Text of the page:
This rare black-glazed jar is a fine example of decoration complementing form. The spherical shape of this jar benefits from its glossy black glaze, and is highlighted by the russet flower heads scattered over its surface. Another jar of the same size and shape as this example in the collection of the Asian Art Museum in San Francisco is illustrated by He Li, Chinese Ceramics, London, 1996, p. 166, no. 311. Like the current jar, the San Francisco vessel has black glaze covering the body from the base of the neck to a little more than three-quarters down the sides. The neck, body and exterior foot have been covered with a transparent brown glaze. The handles on the San Francisco jar are further down the sides than on the current jar, and they are not of rope-twist form. In place of the russet floral motifs on the Barron jar, the San Francisco vessel has large splashes made with a single broad brush stroke. Another jar of the same shape and height in the Scheinman Collection is illustrated by R. Mowry, Hare's Fur, Tortoiseshell, and Partridge Feathers - Chinese Brown- and Black-glazed Ceramics, 400-1400, Harvard University Art Museums, Cambridge, 1996, pp. 145-6, no. 40). Like the San Francisco vessel, the Scheimann jar has simple russet splashes on its dark surface, and in the latter case, these are restricted to the upper half of the body of the jar, and each splash is quite large. The Scheinman jar has handles in the same position of the San Francisco vessel, and the handles are ribbed strap handles, in contrast to the Barron rope-twist handles.
In his discussion of the Scheinman jar, Robert Mowry, ibid., has suggested that the jars were first dipped into the thinner caramel brown glaze slurry, covering the whole vessel, and then the upper three-quarters of the vessel was dipped into the thick black glaze slurry. In the case of the current jar, this second dipping would have had to be done with great care to avoid black glaze covering the neck and entering the interior of the vessel, so it may be that the black glaze was brushed on.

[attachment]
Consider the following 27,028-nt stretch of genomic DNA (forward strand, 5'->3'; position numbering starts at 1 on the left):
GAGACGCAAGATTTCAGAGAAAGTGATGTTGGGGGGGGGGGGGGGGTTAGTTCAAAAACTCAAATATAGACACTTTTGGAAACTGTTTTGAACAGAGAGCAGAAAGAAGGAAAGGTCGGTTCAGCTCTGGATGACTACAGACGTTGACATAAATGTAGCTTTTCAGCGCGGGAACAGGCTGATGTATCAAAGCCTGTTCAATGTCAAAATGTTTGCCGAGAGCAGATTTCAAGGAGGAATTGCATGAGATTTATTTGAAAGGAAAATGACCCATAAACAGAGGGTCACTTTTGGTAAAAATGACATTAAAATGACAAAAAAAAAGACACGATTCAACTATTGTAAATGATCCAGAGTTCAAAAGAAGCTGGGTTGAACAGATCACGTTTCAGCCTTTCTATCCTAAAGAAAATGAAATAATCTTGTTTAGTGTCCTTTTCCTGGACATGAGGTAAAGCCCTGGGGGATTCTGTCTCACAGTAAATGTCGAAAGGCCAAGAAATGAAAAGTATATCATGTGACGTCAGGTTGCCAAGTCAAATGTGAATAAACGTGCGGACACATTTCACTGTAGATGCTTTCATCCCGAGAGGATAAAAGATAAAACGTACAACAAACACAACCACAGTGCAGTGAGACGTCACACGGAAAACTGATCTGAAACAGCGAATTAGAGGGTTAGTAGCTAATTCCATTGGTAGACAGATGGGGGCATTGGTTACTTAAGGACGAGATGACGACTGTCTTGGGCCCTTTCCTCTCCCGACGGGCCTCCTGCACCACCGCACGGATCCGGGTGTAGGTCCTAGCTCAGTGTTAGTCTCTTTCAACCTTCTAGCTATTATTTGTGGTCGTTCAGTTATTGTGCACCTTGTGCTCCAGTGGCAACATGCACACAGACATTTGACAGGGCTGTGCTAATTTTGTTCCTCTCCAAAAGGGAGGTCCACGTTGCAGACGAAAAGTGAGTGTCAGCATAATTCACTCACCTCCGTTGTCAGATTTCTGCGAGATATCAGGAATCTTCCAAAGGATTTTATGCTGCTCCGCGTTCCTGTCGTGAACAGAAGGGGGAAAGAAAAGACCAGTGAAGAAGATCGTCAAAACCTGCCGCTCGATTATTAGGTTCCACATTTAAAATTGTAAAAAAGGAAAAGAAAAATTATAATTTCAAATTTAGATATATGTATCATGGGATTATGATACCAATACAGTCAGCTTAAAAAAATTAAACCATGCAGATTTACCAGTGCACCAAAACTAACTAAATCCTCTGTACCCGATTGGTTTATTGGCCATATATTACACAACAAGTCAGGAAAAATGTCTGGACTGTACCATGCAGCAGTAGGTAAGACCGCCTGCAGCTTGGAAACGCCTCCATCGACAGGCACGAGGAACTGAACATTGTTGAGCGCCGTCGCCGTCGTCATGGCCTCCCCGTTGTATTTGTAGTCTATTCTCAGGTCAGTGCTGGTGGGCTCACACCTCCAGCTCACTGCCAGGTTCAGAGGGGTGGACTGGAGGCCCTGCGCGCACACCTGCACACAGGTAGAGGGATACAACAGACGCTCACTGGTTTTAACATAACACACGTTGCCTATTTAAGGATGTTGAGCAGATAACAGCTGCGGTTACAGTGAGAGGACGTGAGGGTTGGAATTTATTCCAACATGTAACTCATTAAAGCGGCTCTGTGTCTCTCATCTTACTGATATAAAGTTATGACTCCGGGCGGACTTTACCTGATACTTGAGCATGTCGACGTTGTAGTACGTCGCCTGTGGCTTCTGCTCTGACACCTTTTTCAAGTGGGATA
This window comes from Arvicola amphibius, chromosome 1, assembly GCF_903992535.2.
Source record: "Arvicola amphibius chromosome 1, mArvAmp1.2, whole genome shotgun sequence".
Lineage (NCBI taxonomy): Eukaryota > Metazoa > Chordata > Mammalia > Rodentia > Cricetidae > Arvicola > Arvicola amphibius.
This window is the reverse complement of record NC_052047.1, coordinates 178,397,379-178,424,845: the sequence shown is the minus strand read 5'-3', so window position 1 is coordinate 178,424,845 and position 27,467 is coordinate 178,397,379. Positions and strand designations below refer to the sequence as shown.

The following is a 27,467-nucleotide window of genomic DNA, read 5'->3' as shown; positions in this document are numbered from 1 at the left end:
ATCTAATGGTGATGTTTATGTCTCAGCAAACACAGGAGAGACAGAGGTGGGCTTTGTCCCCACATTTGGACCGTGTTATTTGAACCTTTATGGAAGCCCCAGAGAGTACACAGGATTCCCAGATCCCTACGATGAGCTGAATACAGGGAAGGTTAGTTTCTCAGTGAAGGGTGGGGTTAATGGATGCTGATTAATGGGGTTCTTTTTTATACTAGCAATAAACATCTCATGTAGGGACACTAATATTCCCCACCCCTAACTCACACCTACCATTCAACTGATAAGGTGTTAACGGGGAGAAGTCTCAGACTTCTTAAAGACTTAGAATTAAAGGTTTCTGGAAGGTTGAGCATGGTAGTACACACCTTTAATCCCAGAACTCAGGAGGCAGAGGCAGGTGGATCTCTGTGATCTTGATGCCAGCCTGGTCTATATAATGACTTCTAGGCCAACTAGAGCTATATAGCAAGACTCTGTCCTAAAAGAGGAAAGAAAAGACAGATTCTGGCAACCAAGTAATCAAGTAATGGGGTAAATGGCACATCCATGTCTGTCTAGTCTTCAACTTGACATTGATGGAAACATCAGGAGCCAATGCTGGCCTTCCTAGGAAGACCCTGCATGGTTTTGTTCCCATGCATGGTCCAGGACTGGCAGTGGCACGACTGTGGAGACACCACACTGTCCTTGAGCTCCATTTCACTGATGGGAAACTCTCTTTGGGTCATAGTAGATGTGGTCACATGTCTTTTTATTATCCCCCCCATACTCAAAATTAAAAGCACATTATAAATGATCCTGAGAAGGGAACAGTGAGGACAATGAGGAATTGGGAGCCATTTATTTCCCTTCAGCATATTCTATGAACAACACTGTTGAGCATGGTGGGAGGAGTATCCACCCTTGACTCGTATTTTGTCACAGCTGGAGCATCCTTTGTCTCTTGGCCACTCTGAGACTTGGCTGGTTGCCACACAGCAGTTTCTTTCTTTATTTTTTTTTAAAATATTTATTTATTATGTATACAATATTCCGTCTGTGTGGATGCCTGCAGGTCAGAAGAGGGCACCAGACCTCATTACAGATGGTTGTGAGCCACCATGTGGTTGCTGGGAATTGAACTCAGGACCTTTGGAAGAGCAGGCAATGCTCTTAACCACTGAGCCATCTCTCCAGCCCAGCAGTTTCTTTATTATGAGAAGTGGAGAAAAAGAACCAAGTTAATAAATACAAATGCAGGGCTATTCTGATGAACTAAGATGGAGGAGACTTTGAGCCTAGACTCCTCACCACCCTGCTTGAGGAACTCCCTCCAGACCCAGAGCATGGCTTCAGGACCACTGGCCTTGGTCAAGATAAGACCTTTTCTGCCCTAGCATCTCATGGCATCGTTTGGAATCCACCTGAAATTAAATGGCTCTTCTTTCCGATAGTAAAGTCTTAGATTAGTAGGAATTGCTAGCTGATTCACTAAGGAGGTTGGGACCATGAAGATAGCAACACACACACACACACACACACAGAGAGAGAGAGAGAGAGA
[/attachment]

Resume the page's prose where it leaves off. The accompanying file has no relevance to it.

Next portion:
The simple but effective device of using five brush strokes to produce a five-petalled flower form in russet on a black ground is particularly attractive on this jar, and is also used on a vase in the collection of the Tianjin Museum illustrated in Tianjinshi Yishu Bowuguan cangci, 1993, no. 43. The russet color was achieved by applying a very high concentration of iron oxide, which supersaturates the glaze in its vicinity, crystallizes on the surface, and appears as red iron oxide (Fe2O3) against the ground of black iron oxide (FeO). The additional iron oxide brush strokes would have been applied to the surface of the unfired glaze, so that when the vessel was fired and the glaze flowed a little, then the russet splash would also have flowed and several of the brush strokes would have become more abstract in appearance.
Rare Song dynasty vessels, like the current jar and the Tianjin vase, on which the russet brush strokes are not simply splashes but have been grouped to form flower heads are undoubtedly the predecessors of Jin and Yuan dynasty vessels with sketchy floral or bird designs in russet color on a black-glazed ground. See R. Mowry, Hare's Fur, Tortoiseshell, and Partridge Feathers, op. cit., pp. 159-60, no. 52, and pp. 165-6, no. 55. A number of kilns linked to the Cizhou tradition produced russet-splashed black wares in the Song and Jin periods. The majority of these were in Henan and Hebei provinces, with some slightly different examples being produced in Shandong province. The excellent potting and body material of the current jar suggests that it was made at a Henan or Hebei kiln.
The use of five simple dots or brush strokes to form a simple flower head on the surface of ceramic vessels has a long history in China, and was particularly popular in the Tang dynasty. Both painted and wax resist versions of the design can be seen on Tang dynasty jars. The famous blue-decorated Tang jar in the Museum of Decorative Art in Copenhagen has five-petal flower heads painted in blue on a pale ground, while a Tang sancai jar in the Tokyo National Museum has similar flower heads reserved against a green ground. See M. Sato and G. Hasebe, Sekai Toji Zenshu 11 Sui Tang, Tokyo, 1976, p. 71, no. 51 and pp. 68-9, no. 49, respectively. In the Song dynasty this simple, but effective device was also used to decorate pale slipped vessels with brown flower heads. An unevenly decorated vessel of this pale slipped type is in the collection of the Victoria and Albert Museum is illustrated by Y. Mino, Freedom of Clay and Brush through Seven Centuries in Northern China: Tz'u-chou Type Wares, 960-1600 A.D., Bloomington, Indiana, 1980, p. 112, fig. 115. For more controlled version of this decoration, using seven dots for each flower, in the Kikusui Kogeikan Museum, see G. Hasebe, Sekai Toji Zenshu 12 Song, Tokyo, 1977, p. 242, no. 238. The russet on black version of the design, used so effectively on the current vessel, is very rare.